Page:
While astronomy and physics advanced by leaps and bounds during the period of the Scientific Revolution, other scientific disciplines such as medical science and biology advanced much more slowly. At the time there were a host of received notions and prejudices, especially against work on human cadavers, that prevented large-scale experimentation. Instead, most doctors continued to rely on the work of the Greek physician Galen, who in the second century CE had elaborated on the Aristotelian idea of the four “humors” that supposedly governed health: blood, phlegm, yellow bile, and black bile. According to that theory, illness was the result of an overabundance of one humor and a lack of another - hence the centuries-old practice of bleeding someone who was ill in hope of reducing the "excess" blood.
While belief in humors continued to hold sway in the absence of more compelling theories, important advances did occur in anatomy. The Italian doctor Andreas Vesalius (1514 – 1564) published a work on anatomy based on cadavers. Another doctor, William Harvey (1578 – 1657), conclusively demonstrated that blood flows through the body by being pumped by the heart, not emanating out of the liver as had been believed before. Shortly after his death, other doctors used a new invention, the microscope, the detect the capillaries that connect arteries to other tissues. Increasingly, physicians began to consider the human body as an item written into the Book of Nature as well.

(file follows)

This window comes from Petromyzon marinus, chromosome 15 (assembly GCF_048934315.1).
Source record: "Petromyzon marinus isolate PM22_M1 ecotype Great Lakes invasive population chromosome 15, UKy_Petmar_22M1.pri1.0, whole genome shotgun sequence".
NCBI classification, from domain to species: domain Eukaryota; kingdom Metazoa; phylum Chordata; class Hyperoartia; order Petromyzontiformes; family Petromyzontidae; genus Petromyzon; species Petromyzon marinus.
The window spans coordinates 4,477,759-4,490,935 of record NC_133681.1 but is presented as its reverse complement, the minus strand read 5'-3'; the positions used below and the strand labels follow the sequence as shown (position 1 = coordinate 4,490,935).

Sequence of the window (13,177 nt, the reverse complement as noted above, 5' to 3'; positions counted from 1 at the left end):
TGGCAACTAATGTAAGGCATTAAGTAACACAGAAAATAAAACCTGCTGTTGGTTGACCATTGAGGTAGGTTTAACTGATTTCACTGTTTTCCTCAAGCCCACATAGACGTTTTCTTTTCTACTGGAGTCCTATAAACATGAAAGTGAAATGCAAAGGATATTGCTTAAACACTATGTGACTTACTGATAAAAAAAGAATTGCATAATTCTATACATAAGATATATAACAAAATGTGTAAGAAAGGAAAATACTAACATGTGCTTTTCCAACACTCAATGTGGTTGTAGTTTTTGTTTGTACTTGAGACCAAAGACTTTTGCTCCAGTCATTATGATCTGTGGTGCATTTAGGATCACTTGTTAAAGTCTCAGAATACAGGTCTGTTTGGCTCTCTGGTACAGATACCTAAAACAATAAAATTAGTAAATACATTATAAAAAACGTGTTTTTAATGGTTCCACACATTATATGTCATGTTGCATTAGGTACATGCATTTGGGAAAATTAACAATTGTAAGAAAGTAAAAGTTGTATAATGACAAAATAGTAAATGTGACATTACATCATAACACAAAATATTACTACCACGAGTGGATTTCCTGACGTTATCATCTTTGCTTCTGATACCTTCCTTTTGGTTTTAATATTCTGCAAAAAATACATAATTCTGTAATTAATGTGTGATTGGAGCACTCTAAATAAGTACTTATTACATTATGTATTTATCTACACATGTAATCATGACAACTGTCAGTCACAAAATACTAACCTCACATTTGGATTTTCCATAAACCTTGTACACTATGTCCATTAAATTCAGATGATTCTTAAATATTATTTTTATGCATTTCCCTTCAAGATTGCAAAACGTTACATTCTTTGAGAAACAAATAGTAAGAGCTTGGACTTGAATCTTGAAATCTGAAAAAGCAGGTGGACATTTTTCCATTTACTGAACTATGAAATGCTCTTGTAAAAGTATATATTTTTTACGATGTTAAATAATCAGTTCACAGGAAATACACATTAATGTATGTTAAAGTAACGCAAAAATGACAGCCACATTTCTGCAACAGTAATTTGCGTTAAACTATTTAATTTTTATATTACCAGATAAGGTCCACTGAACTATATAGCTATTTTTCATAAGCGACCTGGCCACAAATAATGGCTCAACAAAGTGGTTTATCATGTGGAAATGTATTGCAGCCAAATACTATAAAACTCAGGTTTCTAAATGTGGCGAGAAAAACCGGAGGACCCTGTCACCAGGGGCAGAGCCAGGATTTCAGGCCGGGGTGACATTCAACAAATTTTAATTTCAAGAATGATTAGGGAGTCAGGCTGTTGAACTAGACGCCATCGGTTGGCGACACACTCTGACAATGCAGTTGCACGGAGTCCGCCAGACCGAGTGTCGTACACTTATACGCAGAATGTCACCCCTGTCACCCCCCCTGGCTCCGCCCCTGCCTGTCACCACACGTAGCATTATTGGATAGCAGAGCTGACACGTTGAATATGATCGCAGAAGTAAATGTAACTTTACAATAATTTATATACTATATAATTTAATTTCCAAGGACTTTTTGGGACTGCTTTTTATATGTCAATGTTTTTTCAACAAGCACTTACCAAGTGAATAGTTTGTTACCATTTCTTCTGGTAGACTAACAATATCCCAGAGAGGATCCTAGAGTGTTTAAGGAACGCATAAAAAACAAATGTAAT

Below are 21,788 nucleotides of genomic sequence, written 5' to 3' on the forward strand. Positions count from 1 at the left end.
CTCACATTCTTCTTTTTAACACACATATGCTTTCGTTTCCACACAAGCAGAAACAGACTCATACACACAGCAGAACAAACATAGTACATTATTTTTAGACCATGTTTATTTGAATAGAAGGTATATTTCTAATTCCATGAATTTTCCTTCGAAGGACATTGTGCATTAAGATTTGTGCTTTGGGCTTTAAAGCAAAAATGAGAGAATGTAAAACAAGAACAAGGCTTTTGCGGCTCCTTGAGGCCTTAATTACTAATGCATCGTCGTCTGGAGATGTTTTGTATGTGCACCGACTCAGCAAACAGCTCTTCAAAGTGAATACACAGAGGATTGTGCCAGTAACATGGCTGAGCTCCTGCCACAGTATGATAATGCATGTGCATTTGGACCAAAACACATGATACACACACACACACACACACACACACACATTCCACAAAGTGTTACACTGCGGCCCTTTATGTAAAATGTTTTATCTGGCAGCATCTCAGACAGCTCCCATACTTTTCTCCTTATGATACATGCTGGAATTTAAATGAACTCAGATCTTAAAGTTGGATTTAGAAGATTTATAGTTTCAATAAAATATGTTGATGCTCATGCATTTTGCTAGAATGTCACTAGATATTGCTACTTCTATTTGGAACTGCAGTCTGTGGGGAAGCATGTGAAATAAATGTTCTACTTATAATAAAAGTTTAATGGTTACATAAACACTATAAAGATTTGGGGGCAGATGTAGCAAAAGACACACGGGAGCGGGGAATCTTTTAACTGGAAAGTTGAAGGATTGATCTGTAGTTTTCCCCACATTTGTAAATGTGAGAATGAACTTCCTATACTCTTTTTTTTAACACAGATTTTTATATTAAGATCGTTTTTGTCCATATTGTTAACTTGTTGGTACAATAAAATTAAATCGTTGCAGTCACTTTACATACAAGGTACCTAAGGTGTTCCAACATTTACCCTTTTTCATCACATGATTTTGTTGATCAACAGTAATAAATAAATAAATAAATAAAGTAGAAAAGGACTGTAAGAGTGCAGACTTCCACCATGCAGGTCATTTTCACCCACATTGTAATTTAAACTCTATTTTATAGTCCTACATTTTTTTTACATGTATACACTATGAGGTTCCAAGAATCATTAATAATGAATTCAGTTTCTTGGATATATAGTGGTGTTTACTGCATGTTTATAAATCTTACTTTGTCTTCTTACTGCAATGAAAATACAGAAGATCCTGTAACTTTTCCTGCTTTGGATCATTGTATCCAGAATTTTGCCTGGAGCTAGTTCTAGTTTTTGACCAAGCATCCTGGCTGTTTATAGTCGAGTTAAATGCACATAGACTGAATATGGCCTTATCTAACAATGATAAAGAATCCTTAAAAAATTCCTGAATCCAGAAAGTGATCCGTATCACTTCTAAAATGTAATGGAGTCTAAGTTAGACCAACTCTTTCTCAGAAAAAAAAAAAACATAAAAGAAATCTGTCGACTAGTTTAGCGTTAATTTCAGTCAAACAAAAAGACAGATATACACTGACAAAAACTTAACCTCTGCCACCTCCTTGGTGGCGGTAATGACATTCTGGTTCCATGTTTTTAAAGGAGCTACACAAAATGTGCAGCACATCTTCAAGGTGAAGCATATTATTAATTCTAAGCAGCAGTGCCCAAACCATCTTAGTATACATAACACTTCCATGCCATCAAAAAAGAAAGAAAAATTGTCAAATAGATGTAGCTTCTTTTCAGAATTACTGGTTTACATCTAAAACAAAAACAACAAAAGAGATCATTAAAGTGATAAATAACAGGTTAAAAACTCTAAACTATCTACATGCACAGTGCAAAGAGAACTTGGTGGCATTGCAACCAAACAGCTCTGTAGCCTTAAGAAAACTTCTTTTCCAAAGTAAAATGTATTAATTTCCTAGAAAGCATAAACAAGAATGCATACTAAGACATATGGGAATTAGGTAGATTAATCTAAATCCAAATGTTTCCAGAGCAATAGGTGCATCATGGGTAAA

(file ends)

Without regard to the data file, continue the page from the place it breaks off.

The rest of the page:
Figure 12.4.1: One of Vesalius’s illustration, in this case of human musculature.
Many medical advances would not have been possible without Renaissance-era advances in other fields. Renaissance artistic techniques made precise, accurate anatomical drawings possible, and print ensured that works on medicine could be distributed across Europe rapidly after their initial publication. Thus, scientists and doctors were able to contribute their discoveries to a growing body of work, all of which led to a more widespread understanding of how the body worked. Even though the concept of the humors (as well as other ideas like miasmas causing disease) remained prevalent, doctors now had a better idea of how the body was designed and what its constituent parts actually did.
Unfortunately for the health of humankind, the new understanding of anatomy did not lead to an understanding of contagion. The Dutch scientist Antonie Van Leeuwenhoek (1632-1723) invented the microscope, and in the 1670s he was able to identify what were later referred to as bacteria. Unfortunately, he did not deduce that bacteria were responsible for illness; it would take until the 1860s with the French doctor and scientist Louis Pasteur for definitive proof of the relationship between germs and sickness to be established.